Reporting from an Urban School

Working as a reporter in an urban school creates some challenges. Among them, finding good news to report. Time spent at Northwestern High School in Baltimore illustrates the point.

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Working as a reporter in an urban school creates some challenges, among them finding good news to report. NPR's Larry Abramson has been hanging out at Northwestern High School in Baltimore. Here's a look inside his reporter's notebook.

LARRY ABRAMSON: If 90 percent of life is just showing up, that goes double for life in an urban high school. Staffers bend over backwards to get students to show up every day. And they have to do the same thing for teachers.

Earlier this month, the principal called teachers to a meeting in the library. They listened to the principal give an update on efforts to improve test scores. And then fine arts teacher Patty Owens(ph) took the floor to pat teachers on the back just for showing up for work.

PATTY OWENS: I believe that it's a major accomplishment - major, major - to come to Northwestern High School every day during the month to meet with students who appear not to appreciate us.

ABRAMSON: For me, this kind of speech poses a dilemma. Is it depressing the teachers feel so dispirited that they call in sick? Or is the effort to reward good attendance a sign the school is trying to turn things around by boosting morale in small ways?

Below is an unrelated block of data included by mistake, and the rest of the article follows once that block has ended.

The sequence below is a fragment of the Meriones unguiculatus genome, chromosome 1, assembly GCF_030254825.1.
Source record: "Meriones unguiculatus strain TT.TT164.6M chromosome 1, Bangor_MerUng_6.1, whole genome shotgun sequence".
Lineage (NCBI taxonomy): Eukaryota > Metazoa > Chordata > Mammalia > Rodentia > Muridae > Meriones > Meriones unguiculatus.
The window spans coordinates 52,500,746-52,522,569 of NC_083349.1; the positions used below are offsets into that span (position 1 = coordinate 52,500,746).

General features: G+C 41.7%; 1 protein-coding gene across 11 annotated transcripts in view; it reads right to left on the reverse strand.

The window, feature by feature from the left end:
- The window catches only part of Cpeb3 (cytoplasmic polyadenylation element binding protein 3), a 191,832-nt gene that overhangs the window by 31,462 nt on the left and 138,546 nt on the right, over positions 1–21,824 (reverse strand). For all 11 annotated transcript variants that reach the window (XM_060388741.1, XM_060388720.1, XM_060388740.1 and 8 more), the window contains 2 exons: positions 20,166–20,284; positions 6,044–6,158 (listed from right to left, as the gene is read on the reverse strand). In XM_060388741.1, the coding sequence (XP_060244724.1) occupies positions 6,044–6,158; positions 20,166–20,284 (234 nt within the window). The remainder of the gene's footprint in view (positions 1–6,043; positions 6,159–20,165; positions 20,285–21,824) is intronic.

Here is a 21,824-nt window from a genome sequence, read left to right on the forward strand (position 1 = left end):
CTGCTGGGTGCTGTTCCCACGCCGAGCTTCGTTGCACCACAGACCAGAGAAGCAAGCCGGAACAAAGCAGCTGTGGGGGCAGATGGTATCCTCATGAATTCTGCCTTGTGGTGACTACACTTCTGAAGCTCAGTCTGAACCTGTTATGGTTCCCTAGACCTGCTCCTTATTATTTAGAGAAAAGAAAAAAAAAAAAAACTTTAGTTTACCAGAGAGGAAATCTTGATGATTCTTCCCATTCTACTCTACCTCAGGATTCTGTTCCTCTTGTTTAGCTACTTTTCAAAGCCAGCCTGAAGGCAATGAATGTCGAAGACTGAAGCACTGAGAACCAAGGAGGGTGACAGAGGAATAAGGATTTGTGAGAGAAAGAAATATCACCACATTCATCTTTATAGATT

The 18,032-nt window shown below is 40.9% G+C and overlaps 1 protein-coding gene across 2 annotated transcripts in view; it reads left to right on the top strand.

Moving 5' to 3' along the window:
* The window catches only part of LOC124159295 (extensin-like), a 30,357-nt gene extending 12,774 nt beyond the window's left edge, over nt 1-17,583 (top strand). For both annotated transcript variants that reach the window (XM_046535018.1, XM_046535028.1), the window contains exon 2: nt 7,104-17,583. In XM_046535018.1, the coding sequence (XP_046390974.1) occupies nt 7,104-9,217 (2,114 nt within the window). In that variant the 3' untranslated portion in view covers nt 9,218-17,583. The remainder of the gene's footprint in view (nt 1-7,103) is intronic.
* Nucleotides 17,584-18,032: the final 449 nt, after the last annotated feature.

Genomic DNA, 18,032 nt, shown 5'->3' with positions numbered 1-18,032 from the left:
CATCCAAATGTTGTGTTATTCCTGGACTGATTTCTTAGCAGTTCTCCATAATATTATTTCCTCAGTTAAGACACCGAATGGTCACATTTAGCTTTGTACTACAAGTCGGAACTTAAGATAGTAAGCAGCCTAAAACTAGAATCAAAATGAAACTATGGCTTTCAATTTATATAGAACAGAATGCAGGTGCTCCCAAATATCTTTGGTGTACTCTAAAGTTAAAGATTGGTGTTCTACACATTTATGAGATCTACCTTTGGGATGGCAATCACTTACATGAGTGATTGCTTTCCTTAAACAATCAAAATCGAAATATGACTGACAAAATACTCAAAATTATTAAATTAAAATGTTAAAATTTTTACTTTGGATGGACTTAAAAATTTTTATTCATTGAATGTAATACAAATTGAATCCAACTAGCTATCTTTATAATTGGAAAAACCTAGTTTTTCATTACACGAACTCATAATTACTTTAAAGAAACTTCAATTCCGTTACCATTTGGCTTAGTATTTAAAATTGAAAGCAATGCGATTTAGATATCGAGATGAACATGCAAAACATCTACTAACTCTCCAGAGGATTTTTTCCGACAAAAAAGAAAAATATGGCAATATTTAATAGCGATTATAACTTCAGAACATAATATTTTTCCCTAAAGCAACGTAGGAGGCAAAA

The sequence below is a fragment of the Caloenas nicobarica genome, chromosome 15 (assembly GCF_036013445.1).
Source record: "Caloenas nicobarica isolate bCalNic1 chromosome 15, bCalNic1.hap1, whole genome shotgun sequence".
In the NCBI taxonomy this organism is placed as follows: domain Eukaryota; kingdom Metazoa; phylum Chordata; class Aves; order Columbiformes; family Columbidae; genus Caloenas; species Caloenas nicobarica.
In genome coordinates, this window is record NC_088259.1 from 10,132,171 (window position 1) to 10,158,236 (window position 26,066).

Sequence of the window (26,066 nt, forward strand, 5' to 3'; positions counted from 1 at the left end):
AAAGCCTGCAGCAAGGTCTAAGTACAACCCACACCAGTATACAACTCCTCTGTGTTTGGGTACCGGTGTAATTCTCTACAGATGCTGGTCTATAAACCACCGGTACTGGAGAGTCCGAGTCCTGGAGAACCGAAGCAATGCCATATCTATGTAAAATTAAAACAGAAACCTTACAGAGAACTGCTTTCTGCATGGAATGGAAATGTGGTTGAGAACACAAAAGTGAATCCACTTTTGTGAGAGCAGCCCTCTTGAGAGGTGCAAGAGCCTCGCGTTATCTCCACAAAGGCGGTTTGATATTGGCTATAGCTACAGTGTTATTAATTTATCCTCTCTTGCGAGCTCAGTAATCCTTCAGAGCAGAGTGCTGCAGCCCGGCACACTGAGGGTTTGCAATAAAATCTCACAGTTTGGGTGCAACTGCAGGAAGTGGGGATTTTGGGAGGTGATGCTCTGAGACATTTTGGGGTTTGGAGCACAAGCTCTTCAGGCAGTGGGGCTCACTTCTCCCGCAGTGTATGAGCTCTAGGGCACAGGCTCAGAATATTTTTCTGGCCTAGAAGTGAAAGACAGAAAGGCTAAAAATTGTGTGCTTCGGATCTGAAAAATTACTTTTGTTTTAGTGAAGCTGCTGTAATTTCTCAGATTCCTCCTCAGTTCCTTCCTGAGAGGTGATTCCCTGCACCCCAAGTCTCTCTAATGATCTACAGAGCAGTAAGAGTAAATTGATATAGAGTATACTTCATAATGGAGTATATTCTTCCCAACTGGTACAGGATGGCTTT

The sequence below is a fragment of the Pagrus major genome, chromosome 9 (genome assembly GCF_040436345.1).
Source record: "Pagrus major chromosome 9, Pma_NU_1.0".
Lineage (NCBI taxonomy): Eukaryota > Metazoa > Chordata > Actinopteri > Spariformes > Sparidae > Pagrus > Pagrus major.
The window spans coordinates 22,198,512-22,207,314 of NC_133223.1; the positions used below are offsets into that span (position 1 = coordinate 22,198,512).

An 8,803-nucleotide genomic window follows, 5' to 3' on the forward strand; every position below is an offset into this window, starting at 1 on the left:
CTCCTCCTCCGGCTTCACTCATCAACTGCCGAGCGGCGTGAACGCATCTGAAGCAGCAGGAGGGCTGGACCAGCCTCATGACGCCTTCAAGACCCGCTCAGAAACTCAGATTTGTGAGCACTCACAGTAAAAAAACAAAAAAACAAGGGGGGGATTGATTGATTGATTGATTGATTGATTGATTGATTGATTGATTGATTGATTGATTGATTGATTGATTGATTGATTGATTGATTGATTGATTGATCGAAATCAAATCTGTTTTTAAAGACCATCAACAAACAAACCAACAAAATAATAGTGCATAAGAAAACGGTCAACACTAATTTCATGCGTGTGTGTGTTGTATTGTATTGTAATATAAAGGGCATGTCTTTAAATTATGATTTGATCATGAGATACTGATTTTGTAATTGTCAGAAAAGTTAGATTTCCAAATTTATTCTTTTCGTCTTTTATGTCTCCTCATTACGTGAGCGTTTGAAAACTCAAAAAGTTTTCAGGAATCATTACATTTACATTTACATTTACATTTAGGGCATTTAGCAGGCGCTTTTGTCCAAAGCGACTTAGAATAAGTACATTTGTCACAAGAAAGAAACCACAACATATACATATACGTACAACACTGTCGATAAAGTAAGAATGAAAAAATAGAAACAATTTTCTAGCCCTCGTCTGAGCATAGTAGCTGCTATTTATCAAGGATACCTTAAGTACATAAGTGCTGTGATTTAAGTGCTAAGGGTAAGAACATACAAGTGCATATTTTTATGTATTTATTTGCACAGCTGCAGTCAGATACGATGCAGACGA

OWENS: If we had a million dollars, that's what we would give each one of you who comes to school every day, half a million if you miss a day or two. Because you are definitely appreciated.

ABRAMSON: Owens then reads a list of teachers with good attendance records. Teachers march to the front of the room, grinning awkwardly to accept their little certificates. The crowd applauds faintly for each one, and they giggle as Ms. Owens hands out the stars, including one for herself.

OWENS: Patty Owens, a star.


OWENS: And I am playing. You already did? Oh, I'm playing. Elizabeth Simrow(ph), a star.


OWENS: Sean Swanson(ph).

ABRAMSON: In the end, this brief episode is like everything else I've seen at this school - bittersweet, a sign that things are looking up, also a sign of how far they have to go. The award winners get a coffee mug or a $10 gift certificate. The mugs aren't very popular. Then everyone heads home.

OWENS: Gift card.



WERTHEIMER: Larry Abramson will be watching Northwestern's efforts to improve student achievement for the rest of this year.

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